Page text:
Technology Makes Autorefractors A Fundamental Element

When autorefractors first came on the scene in the first 1970s, they’d difficulty achieving true refraction because of problems with accommodation, accuracy, and the general speed of the test. Today, manufacturers address each of these problems, as auto refractors and keratometers  get faster and come closer than ever to the outcomes obtained with subjective refraction.

 

Peter Leadem of Lombart Instruments’sales division said that while manufacturers share the target of the autorefractor learning to be a sufficient replacement for the subjective method, the odds are fairly remote. “Every manufacturer is working to bring autorefractors as close to the final Rx as possible,” he told Primary Care Optometry News. “There’s probably never going to be always a time when an autorefractor is going to replace the actual refraction a doctor performs.

 

Everybody is trying to create them faster, so the acquisition speed is quicker, or the printers are quicker. Right now, they’re all great so that manufacturers will work on smaller benefits such as for instance, faster speed and ease of operation.”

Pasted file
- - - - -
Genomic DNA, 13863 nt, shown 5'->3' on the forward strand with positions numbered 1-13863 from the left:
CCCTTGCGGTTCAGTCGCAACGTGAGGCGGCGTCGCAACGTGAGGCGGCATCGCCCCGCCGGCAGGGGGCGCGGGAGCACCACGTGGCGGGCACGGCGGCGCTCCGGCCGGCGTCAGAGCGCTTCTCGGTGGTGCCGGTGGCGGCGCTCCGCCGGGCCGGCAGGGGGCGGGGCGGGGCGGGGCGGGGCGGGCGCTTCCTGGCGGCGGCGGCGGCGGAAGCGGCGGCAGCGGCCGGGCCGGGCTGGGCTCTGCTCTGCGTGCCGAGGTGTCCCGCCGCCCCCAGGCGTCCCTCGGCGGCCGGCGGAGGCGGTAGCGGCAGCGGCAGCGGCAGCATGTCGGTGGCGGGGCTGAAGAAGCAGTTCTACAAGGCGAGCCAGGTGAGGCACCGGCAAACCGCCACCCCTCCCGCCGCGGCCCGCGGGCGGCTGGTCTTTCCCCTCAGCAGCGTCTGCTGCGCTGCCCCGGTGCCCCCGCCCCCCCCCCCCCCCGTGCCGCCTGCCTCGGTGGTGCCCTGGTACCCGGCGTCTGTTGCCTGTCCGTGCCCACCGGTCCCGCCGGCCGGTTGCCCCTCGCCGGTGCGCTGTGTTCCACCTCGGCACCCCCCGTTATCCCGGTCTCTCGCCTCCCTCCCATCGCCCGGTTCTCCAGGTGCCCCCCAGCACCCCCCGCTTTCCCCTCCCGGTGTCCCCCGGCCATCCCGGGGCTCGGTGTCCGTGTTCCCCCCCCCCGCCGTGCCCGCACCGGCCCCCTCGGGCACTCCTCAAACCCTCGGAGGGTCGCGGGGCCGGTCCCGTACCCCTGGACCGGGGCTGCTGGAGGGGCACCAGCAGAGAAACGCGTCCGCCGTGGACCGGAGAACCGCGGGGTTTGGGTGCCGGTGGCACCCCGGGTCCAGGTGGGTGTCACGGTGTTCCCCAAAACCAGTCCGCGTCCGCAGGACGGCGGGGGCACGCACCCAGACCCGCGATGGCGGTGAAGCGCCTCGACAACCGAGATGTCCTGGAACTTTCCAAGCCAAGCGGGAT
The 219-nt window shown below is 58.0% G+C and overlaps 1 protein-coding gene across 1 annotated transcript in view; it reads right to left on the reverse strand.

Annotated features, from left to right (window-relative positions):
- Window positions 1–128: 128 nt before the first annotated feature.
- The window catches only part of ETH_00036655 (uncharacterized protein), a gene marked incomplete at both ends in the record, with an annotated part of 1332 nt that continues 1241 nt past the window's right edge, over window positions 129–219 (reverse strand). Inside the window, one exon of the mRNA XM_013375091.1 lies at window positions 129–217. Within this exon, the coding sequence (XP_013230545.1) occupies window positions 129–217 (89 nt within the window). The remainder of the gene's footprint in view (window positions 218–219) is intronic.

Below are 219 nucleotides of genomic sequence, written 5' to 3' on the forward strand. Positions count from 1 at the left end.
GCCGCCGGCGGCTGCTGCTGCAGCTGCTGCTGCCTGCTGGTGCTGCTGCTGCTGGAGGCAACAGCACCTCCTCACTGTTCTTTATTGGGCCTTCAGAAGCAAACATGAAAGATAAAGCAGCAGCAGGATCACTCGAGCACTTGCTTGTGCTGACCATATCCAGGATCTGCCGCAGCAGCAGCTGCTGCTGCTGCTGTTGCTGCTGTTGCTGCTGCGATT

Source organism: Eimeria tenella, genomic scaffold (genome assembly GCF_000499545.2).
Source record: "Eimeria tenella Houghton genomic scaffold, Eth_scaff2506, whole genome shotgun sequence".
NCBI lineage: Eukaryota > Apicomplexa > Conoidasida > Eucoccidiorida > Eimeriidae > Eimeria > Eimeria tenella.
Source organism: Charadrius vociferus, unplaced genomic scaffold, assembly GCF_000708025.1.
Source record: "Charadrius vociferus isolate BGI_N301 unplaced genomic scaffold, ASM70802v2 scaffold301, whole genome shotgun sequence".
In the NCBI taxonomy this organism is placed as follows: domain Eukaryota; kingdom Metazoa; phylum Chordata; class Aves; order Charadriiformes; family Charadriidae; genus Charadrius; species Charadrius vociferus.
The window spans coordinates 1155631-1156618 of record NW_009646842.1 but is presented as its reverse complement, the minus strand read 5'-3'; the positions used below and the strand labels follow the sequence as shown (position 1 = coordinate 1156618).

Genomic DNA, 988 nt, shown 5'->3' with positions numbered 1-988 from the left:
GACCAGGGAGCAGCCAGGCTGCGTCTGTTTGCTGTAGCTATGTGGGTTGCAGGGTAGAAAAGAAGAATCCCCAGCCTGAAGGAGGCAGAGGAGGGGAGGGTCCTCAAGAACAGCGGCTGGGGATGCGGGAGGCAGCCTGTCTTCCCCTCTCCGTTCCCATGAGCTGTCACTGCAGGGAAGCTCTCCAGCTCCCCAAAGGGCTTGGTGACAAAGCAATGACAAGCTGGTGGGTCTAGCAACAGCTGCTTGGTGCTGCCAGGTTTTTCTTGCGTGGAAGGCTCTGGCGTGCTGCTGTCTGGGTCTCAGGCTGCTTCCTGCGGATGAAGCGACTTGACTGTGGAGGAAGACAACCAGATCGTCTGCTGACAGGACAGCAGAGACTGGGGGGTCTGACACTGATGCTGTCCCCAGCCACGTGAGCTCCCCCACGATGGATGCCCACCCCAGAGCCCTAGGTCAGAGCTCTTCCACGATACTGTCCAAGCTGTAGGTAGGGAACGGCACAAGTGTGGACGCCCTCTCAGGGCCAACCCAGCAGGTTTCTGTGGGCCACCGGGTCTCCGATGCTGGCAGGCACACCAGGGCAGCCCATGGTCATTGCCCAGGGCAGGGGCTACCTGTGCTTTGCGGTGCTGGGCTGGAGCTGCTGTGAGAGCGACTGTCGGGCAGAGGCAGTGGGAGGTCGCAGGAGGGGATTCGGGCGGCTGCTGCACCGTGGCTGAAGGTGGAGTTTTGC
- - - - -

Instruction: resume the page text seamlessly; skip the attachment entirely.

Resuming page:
Same principles, different technologies

 

Sue Corwin, CO, COMT, director of education and training at Marco Technologies, told Primary Care Optometry News that the business runs on a unique system to obtain the refraction. Rather than sampling from 180°, averaging the samples, and using an algorithm, she said, the Marco ARK760A employs all 180° with which to pinpoint the cylinder access and cylinder power with greater accuracy.

 

The instrument has evolved, she said, by striving for the same goals but advancing with progressive technology. The high-speed auto tracking feature, as an example, will track a roving eye until it is in the proper position to take the refraction.

 

“We have an infinity target for patients to consider, which is important, so they don’t accommodate,” she said. “There’s a little hot-air balloon by the end of a highway, and even though patients move their eyes around, the unit will track them. So if you have someone who’s chewing their dentures or a child is wiggling around, the unit will keep tracking him or her to get the measurement.”

 

The difference involving the Leica KR450 and earlier models is “like night and day,” Mr. Leadem said. The SR-IV, he explained, was a subjective autorefractor, something that has lost popularity with the advent of objective autorefractors. “Once the SR-IV was out, there is less emphasis positioned on an instrument’s capability to have a good objective autorefraction and more emphasis positioned on the fact that refraction could be refined after the very fact with subjective testing. That’s where that unit earned its success,” he said. “The new units are strictly objective and now involve the keratometer, also.”

 

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